Voting – it's done with such insufficient regularity that many people don't remember the drill. Sometimes confusing, it's even more so this election, thanks to redistricting that follows each decennial census.
Hillsborough County Elections Supervisor Earl Lennard concedes it can be puzzling. "We are doing things to, as much as possible, ameliorate and mollify any of the confusion that might be created by redistricting" and resulting precinct changes, Lennard said recently as he oversaw setup of Plant City's early voting site.
Simply put, voters may find themselves in a new district for some local and state races, including some shifted to a different polling place.
In Plant City, voters will see some familiar faces running for new offices.
Johnnie B. Byrd Jr., a state House member from 1996-2004, is running for circuit judge. Rich Glorioso, who followed Byrd in the House District 62 seat, is running for Hillsborough County elections supervisor. And city commissioner and former mayor Dan Raulerson is running for Glorioso's seat, which thanks to redistricting now includes Thonotosassa and half of Temple Terrace.
Still, there's ample help available on the election, as close as your voter information card or computer.
As required following redistricting, new voter information cards were mailed to Hillsborough's 700,000 registered voters, Lennard said.
The wallet-sized card identifies the individual's precinct number and address and district numbers for select local and state races. "Even though you haven't moved, your congressional district and/or board of county commissioners, school board, Florida House or Senate district may have changed as a result of redistricting," Lennard said.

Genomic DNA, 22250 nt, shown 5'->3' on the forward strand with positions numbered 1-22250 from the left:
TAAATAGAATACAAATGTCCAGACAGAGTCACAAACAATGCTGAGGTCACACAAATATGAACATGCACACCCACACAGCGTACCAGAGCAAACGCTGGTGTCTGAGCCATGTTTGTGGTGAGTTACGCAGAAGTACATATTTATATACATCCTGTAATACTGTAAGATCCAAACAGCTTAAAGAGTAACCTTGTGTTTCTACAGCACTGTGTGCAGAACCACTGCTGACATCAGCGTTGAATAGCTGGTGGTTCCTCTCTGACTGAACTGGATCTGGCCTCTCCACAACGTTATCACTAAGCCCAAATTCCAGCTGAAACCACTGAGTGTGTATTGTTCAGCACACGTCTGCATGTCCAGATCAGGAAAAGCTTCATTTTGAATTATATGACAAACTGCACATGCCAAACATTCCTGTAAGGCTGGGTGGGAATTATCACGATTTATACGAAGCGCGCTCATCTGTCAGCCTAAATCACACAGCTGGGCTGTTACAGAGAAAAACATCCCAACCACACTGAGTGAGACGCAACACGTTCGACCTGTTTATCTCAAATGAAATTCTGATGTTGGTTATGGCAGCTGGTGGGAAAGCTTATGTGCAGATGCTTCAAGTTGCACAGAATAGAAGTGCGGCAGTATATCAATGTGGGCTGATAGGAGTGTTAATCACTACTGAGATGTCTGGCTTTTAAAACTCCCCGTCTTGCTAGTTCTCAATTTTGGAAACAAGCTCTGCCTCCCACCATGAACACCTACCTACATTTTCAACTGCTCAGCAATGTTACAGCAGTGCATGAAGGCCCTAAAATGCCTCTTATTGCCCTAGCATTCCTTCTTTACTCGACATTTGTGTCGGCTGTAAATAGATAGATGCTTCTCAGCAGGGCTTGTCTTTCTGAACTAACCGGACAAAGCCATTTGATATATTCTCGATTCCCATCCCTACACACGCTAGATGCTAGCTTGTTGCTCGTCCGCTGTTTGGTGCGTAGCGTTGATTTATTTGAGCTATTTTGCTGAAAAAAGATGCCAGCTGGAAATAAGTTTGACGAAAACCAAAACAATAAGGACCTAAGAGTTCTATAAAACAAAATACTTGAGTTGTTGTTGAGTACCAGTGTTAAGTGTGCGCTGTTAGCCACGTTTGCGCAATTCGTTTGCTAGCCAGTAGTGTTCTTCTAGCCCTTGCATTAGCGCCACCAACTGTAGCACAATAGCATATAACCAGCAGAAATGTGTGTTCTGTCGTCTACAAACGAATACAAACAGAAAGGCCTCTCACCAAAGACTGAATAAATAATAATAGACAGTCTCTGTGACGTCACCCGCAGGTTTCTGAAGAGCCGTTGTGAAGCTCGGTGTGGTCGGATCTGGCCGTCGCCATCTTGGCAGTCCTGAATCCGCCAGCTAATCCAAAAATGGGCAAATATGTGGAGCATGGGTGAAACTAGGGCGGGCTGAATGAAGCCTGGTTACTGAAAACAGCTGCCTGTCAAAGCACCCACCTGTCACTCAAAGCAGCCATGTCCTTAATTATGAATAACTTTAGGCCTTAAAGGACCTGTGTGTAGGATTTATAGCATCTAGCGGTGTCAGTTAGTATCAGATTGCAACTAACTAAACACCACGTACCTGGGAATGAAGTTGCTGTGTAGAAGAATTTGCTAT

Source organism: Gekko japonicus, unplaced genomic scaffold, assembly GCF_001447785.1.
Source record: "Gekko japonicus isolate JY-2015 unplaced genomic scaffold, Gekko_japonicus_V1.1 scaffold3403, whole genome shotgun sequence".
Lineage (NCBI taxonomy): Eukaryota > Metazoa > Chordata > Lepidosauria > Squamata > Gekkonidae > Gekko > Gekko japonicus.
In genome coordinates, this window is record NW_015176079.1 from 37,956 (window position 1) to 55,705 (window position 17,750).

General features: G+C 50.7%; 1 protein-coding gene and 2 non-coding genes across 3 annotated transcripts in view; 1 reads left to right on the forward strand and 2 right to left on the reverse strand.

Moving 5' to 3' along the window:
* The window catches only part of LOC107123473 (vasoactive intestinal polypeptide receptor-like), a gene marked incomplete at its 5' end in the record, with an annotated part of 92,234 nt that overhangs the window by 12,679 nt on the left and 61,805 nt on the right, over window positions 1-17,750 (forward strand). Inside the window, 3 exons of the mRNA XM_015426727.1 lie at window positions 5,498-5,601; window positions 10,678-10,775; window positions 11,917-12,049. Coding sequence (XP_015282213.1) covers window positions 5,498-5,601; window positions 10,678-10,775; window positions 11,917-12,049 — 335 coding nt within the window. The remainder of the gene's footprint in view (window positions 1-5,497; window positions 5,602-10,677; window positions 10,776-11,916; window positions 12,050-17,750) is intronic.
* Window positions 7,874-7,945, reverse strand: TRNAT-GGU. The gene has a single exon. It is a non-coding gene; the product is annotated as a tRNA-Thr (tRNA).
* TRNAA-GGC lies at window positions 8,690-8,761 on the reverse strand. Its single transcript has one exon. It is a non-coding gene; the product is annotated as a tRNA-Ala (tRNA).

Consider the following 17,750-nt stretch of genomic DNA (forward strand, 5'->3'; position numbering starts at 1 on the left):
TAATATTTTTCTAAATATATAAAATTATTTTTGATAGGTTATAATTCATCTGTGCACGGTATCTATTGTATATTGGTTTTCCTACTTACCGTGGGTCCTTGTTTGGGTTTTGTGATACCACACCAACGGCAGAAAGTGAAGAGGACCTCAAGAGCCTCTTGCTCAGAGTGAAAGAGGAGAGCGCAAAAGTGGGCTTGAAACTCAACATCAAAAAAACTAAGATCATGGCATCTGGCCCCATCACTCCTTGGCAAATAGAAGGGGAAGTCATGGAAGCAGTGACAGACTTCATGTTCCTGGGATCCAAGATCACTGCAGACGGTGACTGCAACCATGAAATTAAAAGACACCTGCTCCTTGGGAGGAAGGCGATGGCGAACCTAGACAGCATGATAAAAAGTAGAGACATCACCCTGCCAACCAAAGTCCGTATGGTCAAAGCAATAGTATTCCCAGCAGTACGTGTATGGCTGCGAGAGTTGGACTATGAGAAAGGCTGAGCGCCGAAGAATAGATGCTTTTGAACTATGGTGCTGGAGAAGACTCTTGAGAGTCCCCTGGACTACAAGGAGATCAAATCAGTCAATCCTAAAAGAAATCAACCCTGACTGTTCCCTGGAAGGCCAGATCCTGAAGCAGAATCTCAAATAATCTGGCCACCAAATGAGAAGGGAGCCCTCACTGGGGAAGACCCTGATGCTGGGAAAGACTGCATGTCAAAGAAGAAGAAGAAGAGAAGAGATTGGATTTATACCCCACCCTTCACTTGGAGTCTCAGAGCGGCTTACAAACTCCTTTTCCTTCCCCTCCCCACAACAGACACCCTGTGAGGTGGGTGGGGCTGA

"Also, we've got a lot of information on our web site," including photographs of each polling place and directions to it, he said.
But the easiest way to vote, Lennard suggests, is to do it before Tuesday. Election day is your last chance to vote," Lennard likes to point out.
"You can vote at any one of the convenient early vote locations, regardless of your precinct," he said of that opportunity unavailable to those who wait until Tuesday. "On election day you must vote in your precinct," he said.
Polls will be open 7 a.m. to 7 p.m. Tuesday, but most early voting sites also have Saturday hours.
While most voters are familiar with identification required at the polling site, some forget to bring a Florida driver license or other acceptable I.D. bearing both photo and signature.
Another common mistake: "If you anticipate voting on election day, check to make sure you're in the right precinct, because it may have changed," Lennard said. "That slows you down more than anything else. And if you've moved, you need to update your registration."
Stephen C. Craig, a University of Florida political science professor, said redistricting "is potentially confusing to voters in a variety of ways - regarding which districts they live in, who the candidates are and why the guy who represented them last time is running in a different district this time."
Many "didn't know what districts they lived in or who represented them" before the lines were redrawn, he adds.
"At least in partisan races, their votes are more likely to be shaped by party allegiances than anything else - and as long as they know where to show up on election day, their behavior won't be a whole lot different than it was two years ago," he said. "Bottom line: Yes, there may be a little more confusion in 2012 -- but the bar was set so low to begin with, it may be hard to tell the difference."
Byrd, Glorioso and Raulerson said they have been walking door to door in neighborhoods far from Plant City to ensure that voters know who they are and what they are running for. Of the three, only Byrd will be on the Tuesday's ballot as the other two don't face opposition until the November general election.
Byrd is using social media, which was virtually non-existent when he last ran in 2004. Byrd has embraced the new way to reach voters, creating a Facebook page and YouTube videos.
He's also hitting the bricks.
"They seem to be surprised that a (candidate for) judge would be knocking on their door," Byrd said.